The Sense of Boundaries that Keeps us Safe

It is often easy
to see that the fences which the rabbis legislated around the mitzvos of the
Torah provide a vital margin that keeps us from violating the Torah. For
example, they forbade us to eat chicken and milk because person might think that
if it’s OK to eat chicken with milk it’s OK to eat the flesh of a cow with
milk. They forbade us to drink milk with meat because the milk might spill on
the hot meat and, according to some opinions, that would violate the Torah
prohibition of cooking meat and milk.

But
there are times when it is hard to see why the rabbinical prohibition was
necessary because the rabbinical prohibition doesn’t seem to protect us in a
direct way from violating the Torah. For example, the rabbis prohibited drinking
the wine produced by a gentile in order to prevent intermarriage. Now there
doesn’t seem to be a direct causal relationship between drinking wine and
intermarrying. Buying a Gallo wine in the store doesn’t seem to entail going
off and marrying a gentile. It seems pretty far fetched to say that if a person
sits in his house and drinks the wine of gentiles he will end up intermarrying.
If Chazal were concerned to prevent intermarriage, they might have prohibited us
from something that was more directly related to it, like conversing with
non-Jewish women. But they didn’t do that. They forbade us to drink their
wine—not their beer or their whiskey, just their wine. So on the surface, the
prohibition of drinking gentile wine may seem far-fetched and excessive.

But
it’s not, because the intention is not that if a person doesn’t drink
gentile wine he won’t intermarry. That’s not the point. The point is that
when Jews over generations know that they cannot drink the wine that a gentile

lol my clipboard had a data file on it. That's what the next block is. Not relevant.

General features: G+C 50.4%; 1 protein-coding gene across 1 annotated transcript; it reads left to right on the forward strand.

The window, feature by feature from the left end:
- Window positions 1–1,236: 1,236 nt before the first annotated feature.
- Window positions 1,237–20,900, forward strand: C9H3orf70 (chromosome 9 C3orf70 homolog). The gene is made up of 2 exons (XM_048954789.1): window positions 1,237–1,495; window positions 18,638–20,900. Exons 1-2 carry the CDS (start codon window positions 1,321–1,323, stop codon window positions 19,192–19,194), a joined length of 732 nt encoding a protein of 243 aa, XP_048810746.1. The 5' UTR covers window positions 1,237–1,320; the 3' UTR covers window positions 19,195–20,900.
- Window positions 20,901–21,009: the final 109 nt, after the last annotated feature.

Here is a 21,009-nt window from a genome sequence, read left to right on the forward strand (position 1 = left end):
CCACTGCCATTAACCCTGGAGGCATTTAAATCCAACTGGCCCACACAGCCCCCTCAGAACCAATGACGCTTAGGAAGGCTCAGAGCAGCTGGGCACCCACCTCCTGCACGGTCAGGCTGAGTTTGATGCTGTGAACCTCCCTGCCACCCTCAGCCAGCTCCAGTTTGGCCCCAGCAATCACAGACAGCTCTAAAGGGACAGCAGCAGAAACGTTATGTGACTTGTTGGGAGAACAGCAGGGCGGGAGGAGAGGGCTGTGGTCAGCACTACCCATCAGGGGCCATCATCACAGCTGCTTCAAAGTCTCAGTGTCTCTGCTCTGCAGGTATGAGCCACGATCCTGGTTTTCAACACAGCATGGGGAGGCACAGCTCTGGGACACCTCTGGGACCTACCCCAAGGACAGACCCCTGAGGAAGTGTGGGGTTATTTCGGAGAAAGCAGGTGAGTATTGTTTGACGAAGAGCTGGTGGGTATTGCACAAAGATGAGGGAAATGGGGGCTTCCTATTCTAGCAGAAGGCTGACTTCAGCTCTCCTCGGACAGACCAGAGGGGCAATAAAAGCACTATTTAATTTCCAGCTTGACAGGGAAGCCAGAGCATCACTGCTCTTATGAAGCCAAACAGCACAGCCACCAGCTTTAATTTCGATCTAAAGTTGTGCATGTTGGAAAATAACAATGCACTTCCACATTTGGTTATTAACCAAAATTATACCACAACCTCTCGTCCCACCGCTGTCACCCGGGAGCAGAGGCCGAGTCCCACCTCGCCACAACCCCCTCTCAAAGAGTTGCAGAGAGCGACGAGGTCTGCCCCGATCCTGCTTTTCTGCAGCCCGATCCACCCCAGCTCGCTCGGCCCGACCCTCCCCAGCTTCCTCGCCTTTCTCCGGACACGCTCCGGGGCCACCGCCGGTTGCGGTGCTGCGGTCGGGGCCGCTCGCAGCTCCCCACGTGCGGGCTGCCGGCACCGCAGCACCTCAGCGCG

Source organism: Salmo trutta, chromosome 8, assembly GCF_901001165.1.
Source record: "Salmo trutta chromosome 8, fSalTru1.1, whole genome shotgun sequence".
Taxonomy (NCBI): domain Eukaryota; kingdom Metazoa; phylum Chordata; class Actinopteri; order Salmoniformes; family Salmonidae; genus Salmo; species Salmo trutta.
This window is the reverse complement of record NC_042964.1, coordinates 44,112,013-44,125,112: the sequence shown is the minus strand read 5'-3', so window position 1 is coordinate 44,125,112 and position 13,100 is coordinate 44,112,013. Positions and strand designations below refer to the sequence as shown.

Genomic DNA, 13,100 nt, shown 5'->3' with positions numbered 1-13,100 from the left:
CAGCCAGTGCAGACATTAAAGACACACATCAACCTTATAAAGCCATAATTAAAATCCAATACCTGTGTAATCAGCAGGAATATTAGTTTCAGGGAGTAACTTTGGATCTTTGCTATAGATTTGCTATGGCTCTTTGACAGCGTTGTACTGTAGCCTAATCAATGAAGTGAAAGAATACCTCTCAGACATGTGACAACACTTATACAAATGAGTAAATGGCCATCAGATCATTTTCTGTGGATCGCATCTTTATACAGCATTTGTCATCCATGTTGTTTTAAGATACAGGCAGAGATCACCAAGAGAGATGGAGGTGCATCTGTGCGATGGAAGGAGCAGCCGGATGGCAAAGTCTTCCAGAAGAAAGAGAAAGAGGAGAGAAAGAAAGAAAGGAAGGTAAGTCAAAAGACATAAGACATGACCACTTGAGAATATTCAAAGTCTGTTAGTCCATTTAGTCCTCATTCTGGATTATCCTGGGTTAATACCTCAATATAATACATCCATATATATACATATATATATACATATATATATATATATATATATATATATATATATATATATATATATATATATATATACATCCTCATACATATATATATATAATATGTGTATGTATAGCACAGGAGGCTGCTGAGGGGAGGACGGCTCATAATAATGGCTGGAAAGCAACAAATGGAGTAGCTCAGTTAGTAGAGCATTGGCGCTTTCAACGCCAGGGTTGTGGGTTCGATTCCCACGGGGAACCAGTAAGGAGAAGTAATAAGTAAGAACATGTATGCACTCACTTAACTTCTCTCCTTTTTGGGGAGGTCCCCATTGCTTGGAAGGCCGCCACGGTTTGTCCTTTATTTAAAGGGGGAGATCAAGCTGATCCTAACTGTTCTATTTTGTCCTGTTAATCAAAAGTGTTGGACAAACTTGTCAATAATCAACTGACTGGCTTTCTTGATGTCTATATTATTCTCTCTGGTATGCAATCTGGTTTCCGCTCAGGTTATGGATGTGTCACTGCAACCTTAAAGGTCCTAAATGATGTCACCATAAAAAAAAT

has touched, it engenders a sense of separateness that constitutes an inner
obstruction to marrying outside the Jewish community. Wine was such an important
ingredient of social relations, that a prohibition forbidding gentile wine would
have the desired effect. It should be noted that the rabbis could not create new
prohibitions that had no basis in the Torah. Any prohibition that they would
legislate had to be similar in some way to a prohibition in the Torah. There is
a prohibition of wine in the Torah. It pertains to wine that is used in pagan
religious ceremonies. They extended that prohibition. Since there is no
prohibition of beer or whiskey in the Torah, they could not prohibit it
themselves.

Another
example. Chazal say that people don’t separate themselves from chometz. It’s
easy to be over the prohibition of eating chometz. But look around. It seems
that people are more careful to avoid eating chometz than any other prohibition.
But if we were to keep Pesach in the limited way that is required by the Torah,
it would be a different story. The Torah requires us only to dissociate
ourselves from our chometz. We fulfill the requirements of the Torah when we
recite the formula for bitul chometz.
A person who kept only the prohibition in the Torah could wake up in the morning
before Pesach, recite the formula for bitul chometz, and spend the entire
holiday surrounded by the chometz he ordinarily kept in the house. Chazal
required us to check for chometz and burn the chometz and change our dishes.
Over the generations, it transformed our relationship to chometz on Pesach. It
created a real inner obstruction to eating chometz. Chometz becomes much more
than a prohibition. It becomes an anathema—something you don’t even want to
think about. Cleaning for Pesach was an exercise in relating to chometz as
something that should be avoided on Pesach. The mitzvos of the rabbis instilled
an attitude toward chometz which assures that people will not violate the
prohibitions of the Torah.

Chazal protect us from violating the Torah in at least two ways: by prohibiting us from
doing things that might result in violating the Torah, and through prohibitions
that create an inner sense of boundaries which keep us far away from the Torah
prohibitions.